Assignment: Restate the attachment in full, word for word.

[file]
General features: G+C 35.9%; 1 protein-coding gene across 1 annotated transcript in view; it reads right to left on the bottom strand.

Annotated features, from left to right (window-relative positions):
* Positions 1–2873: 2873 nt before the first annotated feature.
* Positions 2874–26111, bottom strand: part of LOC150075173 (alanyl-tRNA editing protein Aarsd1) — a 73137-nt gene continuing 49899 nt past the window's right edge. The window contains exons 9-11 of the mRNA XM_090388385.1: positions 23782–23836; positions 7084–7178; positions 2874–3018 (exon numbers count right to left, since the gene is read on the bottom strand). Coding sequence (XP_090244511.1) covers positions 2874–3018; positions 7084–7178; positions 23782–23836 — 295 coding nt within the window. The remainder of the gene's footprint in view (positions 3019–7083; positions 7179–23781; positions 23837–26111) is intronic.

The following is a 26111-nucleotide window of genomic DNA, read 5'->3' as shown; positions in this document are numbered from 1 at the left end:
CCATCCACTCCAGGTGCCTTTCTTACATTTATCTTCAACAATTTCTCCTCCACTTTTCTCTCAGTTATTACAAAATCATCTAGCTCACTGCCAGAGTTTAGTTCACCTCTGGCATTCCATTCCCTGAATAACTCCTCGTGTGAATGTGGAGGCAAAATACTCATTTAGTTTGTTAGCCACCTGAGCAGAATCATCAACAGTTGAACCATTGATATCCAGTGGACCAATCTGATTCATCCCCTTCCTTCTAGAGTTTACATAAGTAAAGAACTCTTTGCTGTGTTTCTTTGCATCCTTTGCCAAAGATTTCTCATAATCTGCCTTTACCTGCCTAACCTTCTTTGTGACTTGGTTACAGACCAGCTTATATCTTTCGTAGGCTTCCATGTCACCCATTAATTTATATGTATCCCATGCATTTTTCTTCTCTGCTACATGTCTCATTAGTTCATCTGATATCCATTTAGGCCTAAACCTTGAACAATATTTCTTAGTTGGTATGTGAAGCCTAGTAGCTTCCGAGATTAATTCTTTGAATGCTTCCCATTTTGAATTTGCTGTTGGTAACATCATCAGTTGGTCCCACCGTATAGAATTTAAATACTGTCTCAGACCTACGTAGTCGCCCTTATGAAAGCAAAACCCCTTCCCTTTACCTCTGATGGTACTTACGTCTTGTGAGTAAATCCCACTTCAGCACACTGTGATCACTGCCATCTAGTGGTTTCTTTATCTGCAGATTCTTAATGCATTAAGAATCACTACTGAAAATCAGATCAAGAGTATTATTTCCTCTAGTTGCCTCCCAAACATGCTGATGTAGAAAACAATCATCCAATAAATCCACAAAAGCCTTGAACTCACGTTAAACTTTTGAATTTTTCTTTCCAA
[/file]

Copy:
General features: G+C 35.9%; 1 protein-coding gene across 1 annotated transcript in view; it reads right to left on the bottom strand.

Annotated features, from left to right (window-relative positions):
* Positions 1–2873: 2873 nt before the first annotated feature.
* Positions 2874–26111, bottom strand: part of LOC150075173 (alanyl-tRNA editing protein Aarsd1) — a 73137-nt gene continuing 49899 nt past the window's right edge. The window contains exons 9-11 of the mRNA XM_090388385.1: positions 23782–23836; positions 7084–7178; positions 2874–3018 (exon numbers count right to left, since the gene is read on the bottom strand). Coding sequence (XP_090244511.1) covers positions 2874–3018; positions 7084–7178; positions 23782–23836 — 295 coding nt within the window. The remainder of the gene's footprint in view (positions 3019–7083; positions 7179–23781; positions 23837–26111) is intronic.

The following is a 26111-nucleotide window of genomic DNA, read 5'->3' as shown; positions in this document are numbered from 1 at the left end:
CCATCCACTCCAGGTGCCTTTCTTACATTTATCTTCAACAATTTCTCCTCCACTTTTCTCTCAGTTATTACAAAATCATCTAGCTCACTGCCAGAGTTTAGTTCACCTCTGGCATTCCATTCCCTGAATAACTCCTCGTGTGAATGTGGAGGCAAAATACTCATTTAGTTTGTTAGCCACCTGAGCAGAATCATCAACAGTTGAACCATTGATATCCAGTGGACCAATCTGATTCATCCCCTTCCTTCTAGAGTTTACATAAGTAAAGAACTCTTTGCTGTGTTTCTTTGCATCCTTTGCCAAAGATTTCTCATAATCTGCCTTTACCTGCCTAACCTTCTTTGTGACTTGGTTACAGACCAGCTTATATCTTTCGTAGGCTTCCATGTCACCCATTAATTTATATGTATCCCATGCATTTTTCTTCTCTGCTACATGTCTCATTAGTTCATCTGATATCCATTTAGGCCTAAACCTTGAACAATATTTCTTAGTTGGTATGTGAAGCCTAGTAGCTTCCGAGATTAATTCTTTGAATGCTTCCCATTTTGAATTTGCTGTTGGTAACATCATCAGTTGGTCCCACCGTATAGAATTTAAATACTGTCTCAGACCTACGTAGTCGCCCTTATGAAAGCAAAACCCCTTCCCTTTACCTCTGATGGTACTTACGTCTTGTGAGTAAATCCCACTTCAGCACACTGTGATCACTGCCATCTAGTGGTTTCTTTATCTGCAGATTCTTAATGCATTAAGAATCACTACTGAAAATCAGATCAAGAGTATTATTTCCTCTAGTTGCCTCCCAAACATGCTGATGTAGAAAACAATCATCCAATAAATCCACAAAAGCCTTGAACTCACGTTAAACTTTTGAATTTTTCTTTCCAA